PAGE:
Kinney v. Mohr et al

Filing 83

REPORT AND RECOMMENDATION AND ORDER - the Court RECOMMENDS that 78 MOTION for Judgment on the Pleadings be denied. Objections to R&R due by 5/3/2017. The Motion to Strike (Doc. 79 ) is GRANTED. Signed by Magistrate Judge Terence P. Kemp on 4/19/2017. (agm)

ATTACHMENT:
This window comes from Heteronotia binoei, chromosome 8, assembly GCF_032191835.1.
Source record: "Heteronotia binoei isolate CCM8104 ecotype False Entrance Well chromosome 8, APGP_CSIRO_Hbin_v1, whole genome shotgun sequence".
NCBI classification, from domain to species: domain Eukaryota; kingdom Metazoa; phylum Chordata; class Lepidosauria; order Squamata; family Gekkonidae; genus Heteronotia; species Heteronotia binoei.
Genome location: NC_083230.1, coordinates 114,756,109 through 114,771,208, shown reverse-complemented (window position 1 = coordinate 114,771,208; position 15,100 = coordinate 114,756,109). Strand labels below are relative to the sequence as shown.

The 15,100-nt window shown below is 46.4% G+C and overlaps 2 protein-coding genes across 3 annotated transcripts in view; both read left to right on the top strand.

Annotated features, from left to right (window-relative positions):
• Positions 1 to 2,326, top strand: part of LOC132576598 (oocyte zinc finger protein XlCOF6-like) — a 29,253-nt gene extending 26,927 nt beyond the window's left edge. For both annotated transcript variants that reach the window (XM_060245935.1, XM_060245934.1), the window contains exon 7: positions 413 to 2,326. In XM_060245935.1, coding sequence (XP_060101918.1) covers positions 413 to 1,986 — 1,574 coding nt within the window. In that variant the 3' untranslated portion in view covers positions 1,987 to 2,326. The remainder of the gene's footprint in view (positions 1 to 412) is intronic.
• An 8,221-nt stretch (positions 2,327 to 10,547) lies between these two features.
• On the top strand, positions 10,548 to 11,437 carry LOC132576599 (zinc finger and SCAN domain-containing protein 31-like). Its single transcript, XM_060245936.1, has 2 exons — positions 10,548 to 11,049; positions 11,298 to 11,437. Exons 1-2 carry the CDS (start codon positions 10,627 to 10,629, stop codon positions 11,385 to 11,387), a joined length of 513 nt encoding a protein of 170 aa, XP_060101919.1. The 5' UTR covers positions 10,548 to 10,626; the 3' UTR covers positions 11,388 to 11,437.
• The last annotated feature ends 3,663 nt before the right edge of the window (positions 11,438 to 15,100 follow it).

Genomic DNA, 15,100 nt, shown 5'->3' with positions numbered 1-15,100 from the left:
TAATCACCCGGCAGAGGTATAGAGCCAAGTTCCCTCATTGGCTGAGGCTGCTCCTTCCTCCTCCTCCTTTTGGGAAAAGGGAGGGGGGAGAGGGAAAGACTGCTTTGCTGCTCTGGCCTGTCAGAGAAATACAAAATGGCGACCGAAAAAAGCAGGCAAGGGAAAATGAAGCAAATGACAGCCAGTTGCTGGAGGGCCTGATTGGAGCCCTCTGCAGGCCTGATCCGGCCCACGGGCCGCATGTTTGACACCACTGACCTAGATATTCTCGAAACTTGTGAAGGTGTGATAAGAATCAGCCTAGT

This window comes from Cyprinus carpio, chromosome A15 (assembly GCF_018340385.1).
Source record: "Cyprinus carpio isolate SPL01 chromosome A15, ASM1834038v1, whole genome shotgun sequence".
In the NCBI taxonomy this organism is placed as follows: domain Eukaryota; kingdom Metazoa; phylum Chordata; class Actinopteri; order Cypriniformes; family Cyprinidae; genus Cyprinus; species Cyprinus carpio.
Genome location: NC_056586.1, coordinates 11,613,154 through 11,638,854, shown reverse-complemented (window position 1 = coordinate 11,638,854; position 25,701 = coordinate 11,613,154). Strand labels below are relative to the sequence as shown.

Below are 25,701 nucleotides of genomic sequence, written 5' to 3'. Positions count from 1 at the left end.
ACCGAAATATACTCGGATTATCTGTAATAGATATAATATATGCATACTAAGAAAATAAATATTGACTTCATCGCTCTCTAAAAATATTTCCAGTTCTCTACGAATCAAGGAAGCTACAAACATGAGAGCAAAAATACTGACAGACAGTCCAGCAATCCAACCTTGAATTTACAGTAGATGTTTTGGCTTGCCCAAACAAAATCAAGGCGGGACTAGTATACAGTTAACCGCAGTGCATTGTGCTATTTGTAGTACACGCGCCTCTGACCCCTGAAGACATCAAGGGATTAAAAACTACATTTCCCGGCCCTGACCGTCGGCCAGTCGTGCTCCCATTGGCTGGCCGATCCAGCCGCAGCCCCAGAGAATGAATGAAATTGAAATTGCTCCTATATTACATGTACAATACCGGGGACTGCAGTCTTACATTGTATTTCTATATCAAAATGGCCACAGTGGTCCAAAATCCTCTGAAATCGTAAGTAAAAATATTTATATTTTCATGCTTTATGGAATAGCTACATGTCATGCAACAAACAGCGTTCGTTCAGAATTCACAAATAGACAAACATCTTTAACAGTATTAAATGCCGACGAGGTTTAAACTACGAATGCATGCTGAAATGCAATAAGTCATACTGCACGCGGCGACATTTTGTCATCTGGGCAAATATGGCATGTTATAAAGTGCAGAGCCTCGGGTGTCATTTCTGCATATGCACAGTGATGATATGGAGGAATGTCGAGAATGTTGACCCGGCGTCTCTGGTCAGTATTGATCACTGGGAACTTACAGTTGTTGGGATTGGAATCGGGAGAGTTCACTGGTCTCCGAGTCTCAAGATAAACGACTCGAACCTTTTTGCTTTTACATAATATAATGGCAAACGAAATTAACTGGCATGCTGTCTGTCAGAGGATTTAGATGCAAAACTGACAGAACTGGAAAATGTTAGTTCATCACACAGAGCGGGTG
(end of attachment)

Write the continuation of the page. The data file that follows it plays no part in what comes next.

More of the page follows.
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IN THE UNITED STATES DISTRICT COURT FOR THE SOUTHERN DISTRICT OF OHIO EASTERN DIVISION Jack W. Kinney, : Plaintiff, : v. : Case No. 2:13-cv-1229 : JUDGE ALGENON L. MARBLEY Magistrate Judge Kemp Gary C. Mohr, et al. : Defendants. : REPORT AND RECOMMENDATION AND ORDER This prisoner civil rights case is currently before the Court to consider the defendants’ motion for judgment on the pleadings. Plaintiff Jack W. Kinney has filed a response and a motion to strike Exhibit A attached to defendants’ answer to the amended complaint. Both motions are ripe for decision. For the following reasons, the Court will recommend that the motion for judgment on the pleadings be denied. Further, the Court will grant the motion to strike. I. Background At the time Mr. Kinney filed this action he was an inmate at the Madison Correctional Institution (MCI). In granting Mr. Kinney leave to file a second amended complaint, the Court set forth the following relevant factual background: [Mr. McKinney] brought this lawsuit pursuant to 42 U.S.C. §1983 alleging that the defendants violated his Fourteenth Amendment rights when they willfully denied him a meaningful statutorily mandated parole eligibility hearing. Ohio House Bill 86 §10 came into effect on September 30, 2011, which directed the Ohio Department of Rehabilitation and Corrections (“ODRC”) to “thoroughly review the cases of all parole-eligible inmates who are sixty-five years of age and older and who have had a statutory first parole consideration hearing.” The group of inmates whose cases were to be reviewed included Mr. Kinney. The statute required the ODRC to submit to the General Assembly a report on the circumstances of each of the qualifying prisoners. Mr. Kinney was subsequently given a parole hearing on April 23, 2012, and parole was denied. Sometime after the hearing Mr. Kinney learned that the report relied upon by the parole board contained false information about his conviction. Specifically, the report claimed that Mr. Kinney “entered the home of the male victim and his wife; he shot both victims in the head, then turned on his wife and shot her in the head.” The report falsely stated that Mr. Kinney was denied release in his 2007 parole hearing because he had raped, sodomized and shot a female victim. It further added that Mr. Kinney had “admitted that he planned to kill all three victims.” In actuality, Mr. Kinney shot one person in the leg, another in the chin, and his wife in the shoulder, and there was no evidence or admission of premeditation. On December 11, 2013, Mr. Kinney filed this action pro se (Doc. 1), and on April 3, 2014, he filed a document which the Court deemed to be an amended complaint. (Doc. 18). He argues that information was intentionally fabricated in order to mislead the Ohio General Assembly and justify denying him meaningful parole consideration. In the concluding paragraph of the amended complaint Mr. Kinney requested that he receive a new parole hearing and a corrected record, as well as costs. Id. at 15. On July 9, 2015, Mr. Kinney’s second request for court appointed counsel was granted. (Doc. 57). Mr. Kinney was ultimately granted parole by the full Parole Board on November 19, 2015, on the condition that he complete a yearlong reintegration program. See Order (Doc. 74), pp. 1-2. ‐ 2 ‐ The second amended complaint, filed with the assistance of counsel, leaves these factual allegations unchanged. Instead, rather than seek a new parole hearing, Mr. Kinney’s prayer for relief seeks his immediate release from prison, monetary damages, attorney fees and costs. Shortly after Mr. Kinney filed his second amended complaint, he was released from prison in December, 2016. He is currently on parole. Defendants answered the second amended complaint on October 11, 2016. Exhibit A to the answer is a copy of the parole board’s decision in Mr. Kinney’s case dated April 23, 2012. At the same time, Defendants filed a motion for judgment on the pleadings. Defendants rely on the parole board decision in their motion for judgment on the pleadings. strike Exhibit A. Mr. Kinney moved to Alternatively, in responding to the motion for judgment on the pleadings, Mr. Kinney asked that the motion be converted to a motion for summary judgment if the Court considers the exhibit. The Court will turn first to the issues raised by the motion to strike. II. Motion to Strike Mr. Kinney advances several reasons in support of his motion to strike. First, he explains that he did not attach the 2012 parole board decision to, nor refer to it in, his second amended complaint. Additionally, he asserts that he has not been permitted to take depositions to address the accuracy of this unsigned document. Finally, Mr. Kinney argues that this exhibit does not resolve the central issue of his claim. Defendants, in their motion for judgment on the pleadings, assert that it is appropriate for the Court to consider the information contained in the exhibit at the pleading stage. They make two arguments as to why this is so. First, they suggest that under Rule 10(c) it is proper for the Court to consider any written instruments attached as an exhibit to a ‐ 3 ‐ pleading. Further, they argue that, although generally, a court may not consider matters outside the pleadings when ruling on a motion to dismiss (and, by extension a motion for judgment on the pleadings), the Court should consider the Ohio Parole Board decision because Mr. Kinney specifically referred to it in his second amended complaint at Paragraphs 2, 25-26, 30, 32-34 and 36. To the extent that defendants suggest that Rule 10(c) is applicable here, the unauthenticated Ohio Parole Board Decision is not a “written instrument” as contemplated by that Rule. Rather, as explained by the court in Copeland v. Aerisyn, LLC, 2011 WL 2181497, *1 (E.D. Tenn. June 3, 2011): An “instrument” is defined by Black’s Law Dictionary (9th ed. 2009) as “[a] written legal document that defines rights, duties, entitlements, or liabilities, such as a contract, will, promissory note, or share certificate.” As discussed in Rose v. Bartle, 871 F.2d 331, 334 n.3 (3d Cir. 1989), types of exhibits ordinarily incorporated within the pleadings under Fed.R.Civ.P. 10(c), generally include contracts, notes, and other “writing[s] on which [a party’s] action or defense is based.” See also DeMarco v. DepoTech Corp., 149 F. Supp. 2d 1212,1219 (S.D. Cal. 2001) (defining “written instrument” to include examples “such as a deed, will, bond, lease, insurance policy or security agreement”) (citations omitted); Benzone v. Morgan Stanley, No. 3:03-0159, 2004 WL 62747 at *2 (M.D. Tenn. Jan. 8, 2004).’ In that case, the court concluded that deposition testimony and notes from witnesses “would be considered evidentiary support and their inclusion at the initial pleading stage procedurally ‘blurs the distinction between summary judgment and dismissal for failure to state a claim upon which relief could be granted’ aspects of litigation.” 3. Id., quoting Rose, 871 F.2d at 340 n. Other courts have also held that the term “written instruments” generally includes “documents evidencing legal ‐ 4 ‐ right or duties such as deeds, wills, bonds, leases, insurance policies or security agreements.” Correction Officers Benevolent Ass’n of Rockland County v. Kralik, 226 F.R.D. 175, 176 (S.D.N.Y. 2005) (letters not written instruments for purposes of Rule 10(c)). Defendants do not cite to any authority for their suggestion that an Ohio Parole Board decision falls within the definition of “written instrument” as that term is typically understood. To the extent that they cite any authority at all, the cases merely reinforce that an answer is a pleading, making the language of Rule 10(c) applicable. For example, in Hines v. G. Reynolds Sims & Assoc., 2013 WL 1774938 (E.D. Mich. Apr. 25, 2013), the court, in considering a motion for judgment on the pleadings, noted that an answer was a pleading and concluding that a release signed by the plaintiff and attached to that answer was required to be considered as “‘part of the pleadings for all purposes.’ Fed.R.Civ.P. 10(c).’” Similarly, in Menifee v. Rexam, Inc., 2005 WL 2230257 (N.D. Ohio Sept. 13, 2005), the court, ruling on a motion for judgment on the pleadings in an ERISA action, found medical evaluations appended to an answer to be proper for consideration when the plaintiff had referred to his application for benefits in his complaint and those documents were part of that application. With respect to defendants’ remaining argument, the Court of Appeals has recognized that in considering a motion to dismiss, courts “‘primarily consider the allegations in the complaint, although matters of public record, orders, items appearing in the record of the case, and exhibits attached to the complaint, also may be taken into account.’” Amini v. Oberlin College, 259 F.3d 493, 502 (6th Cir. 2001), quoting Nieman v. NLO, Inc., 108 F.3d 1546, 1554 (6th Cir. 1997). Additionally, the Court of Appeals has held that “‘documents ‐ 5 ‐ that a defendant attached to a motion to dismiss are considered part of the pleadings if they are referred to in the plaintiff’s complaint and are central to [the plaintiff’s] claim.’” Id., quoting Weiner v. Klais & Co., 108 F.3d 86, 89 (6th Cir. 1997). In short, the Court does not find defendants’ argument persuasive. As Mr. Kinney notes, the Parole Board decision is not specifically referred to in the second amended complaint. As a result, even if the information contained in this unauthenticated document arguably relates to Mr. Kinney’s claims, that is not enough to permit its consideration at this stage of the case. The Court will therefore not consider the parole board decision in connection with the motion for judgment on the pleadings. Consequently, the Court will grant the motion to strike. III. The Motion for Judgment on the Pleadings Turning to the motion for judgment on the pleadings, Defendants raise two issues. First, they contend that Mr. Kinney’s claim regarding his immediate release from incarceration is moot because he already has been released. In response, Mr. Kinney notes that he no longer seeks an order of release from the Court. Consequently, the Court will not address this issue. The second issue Defendants raise is that Mr. Kinney has not stated a Due Process claim because the parole board did not rely on incorrect information in denying Mr. Kinney’s parole in 2012. In response, Mr. Kinney contends that the Court already has determined that he has alleged a violation of his due process rights sufficient to survive the initial pleading stage. A. Legal Standard A motion for judgment on the pleadings filed under Fed. R. Civ. P. 12(c) attacks the sufficiency of the pleadings and is evaluated under the same standard as a motion to dismiss. ‐ 6 ‐ Amersbach v. City of Cleveland, 598 F.2d 1033, 1038 (6th Cir. 1979). In ruling upon such motion, the Court must accept as true all well-pleaded material allegations of the pleadings of the opposing party, and the motion may be granted only if the moving party is clearly entitled to judgment. Southern Ohio Bank v. Merrill Lynch, Pierce, Fenner & Smith, Inc., 479 F.2d 478, 480 (6th Cir. 1973). The same rules which apply to judging the sufficiency of the pleadings apply to a Rule 12(c) motion as to a motion filed under Rule 12(b)(6); that is, the Court must separate factual allegations from legal conclusions, and may consider as true only those factual allegations which meet a threshold test for plausibility. See, e.g., Tucker v. Middleburg-Legacy Place, 539 F.3d 545 (6th Cir. 2008), citing Bell Atlantic Corp. v. Twombly, 550 U.S. 544 (2007). However, a court “need not accept as true legal conclusions or unwarranted factual inferences.” JPMorgan Chase Bank, N.A. v. Winget, 510 F.3d 577, 581 (6th Cir. 2007) (internal citations omitted). A court should grant a motion for judgment on the pleadings under Fed. R. Civ. P. 12(c) only if “no material issue of fact exists and the party making the motion is entitled to judgment as a matter of law.” Id. at 582 (internal citations omitted). To survive a motion for judgment on the pleadings, a plaintiff's complaint “must contain direct or inferential allegations respecting all the material elements under some viable legal theory.” McGath v. Hamilton Local School Dist., 2012 WL 262336, at *3 (S.D. Ohio Jan.30, 2012) (internal citations omitted). “The factual allegations in the complaint need to be sufficient to give notice to the defendant as to what claims are alleged, and the plaintiff must plead ‘sufficient factual matter’ to render the legal claim plausible, i.e., more than merely possible.” Fritz v. Charter Tp. of Comstock, 592 ‐ 7 ‐ F.3d 718, 722 (6th Cir. 2010) (quoting Ashcroft v. Iqbal, 556 U.S. 662 (2009)). B. Discussion As Mr. Kinney notes, the issues raised by the defendants’ current motion previously have been addressed at some length by the Court. Specifically, the Court addressed these issues in both a Report and Recommendation issued July 18, 2014 (Doc. 30) recommending the denial of defendants’ motion to dismiss and the Opinion and Order issued on March 16, 2015 (Doc. 46), adopting and affirming that Report and Recommendation. Most recently, the Court addressed these issues in granting Mr. Kinney leave to file a second amended complaint (Doc. 74). As the Court consistently has explained, if it is found that the Parole Board relied on false information in denying Mr. Kinney’s parole, this could constitute a due process violation. The same test of the sufficiency of Mr. Kinney’s complaint applies in the context of Defendants’ motion for judgment on the pleadings. To the extent Defendants rely on the Ohio Parole Board decision attached as an exhibit to their answer as a basis for distinguishing their current motion, as set forth above, that exhibit has been stricken. Consequently, for the same reasons set forth by the Court in its earlier rulings, the Court will recommend that defendants’ motions for judgment on the pleadings be denied. IV. Recommendation and Order For the reasons stated above, the Court recommends that the motion for judgment on the pleadings (Doc. 78) be denied. motion to strike (Doc. 79) is granted. ‐ 8 ‐ The The Clerk is directed to strike Exhibit A attached to defendants’ answer to the second amended complaint (Doc. 77-1). OBJECTIONS TO REPORT AND RECOMMENDATION If any party objects to this Report and Recommendation, that party may, within fourteen days of the date of this Report, file and serve on all parties written objections to those specific proposed findings or recommendations to which objection is made, together with supporting authority for the objection(s). A judge of this Court shall make a de novo determination of those portions of the report or specified proposed findings or recommendations to which objection is made. Upon proper objections, a judge of this Court may accept, reject, or modify, in whole or in part, the findings or recommendations made herein, may receive further evidence or may recommit this matter to the magistrate judge with instructions. 28 U.S.C. § 636(b)(1). The parties are specifically advised that failure to object to the Report and Recommendation will result in a waiver of the right to have the district judge review the Report and Recommendation de novo, and also operates as a waiver of the right to appeal the decision of the District Court adopting the Report and Recommendation. See Thomas v. Arn, 474 U.S. 140 (1985); United States v. Walters, 638 F.2d 947 (6th Cir. 1981). MOTION FOR RECONSIDERATION OF ORDER Any party may, within fourteen days after this Order is filed, file and serve on the opposing party a motion for reconsideration by a District Judge. 28 U.S.C. § 636(b)(1)(A), Rule 72(a), Fed. R. Civ. P.; Eastern Division Order No. 14-01, pt. IV(C)(3)(a). The motion must specifically designate the order or part in question and the basis for any objection. Responses to objections are due fourteen days after objections ‐ 9 ‐ are filed and replies by the objecting party are due seven days thereafter. The District Judge, upon consideration of the motion, shall set aside any part of this Order found to be clearly erroneous or contrary to law. This order is in full force and effect even if a motion for reconsideration has been filed unless it is stayed by either the Magistrate Judge or District Judge. S.D. Ohio L.R. 72.3. /s/ Terence P. Kemp United States Magistrate Judge ‐ 10 ‐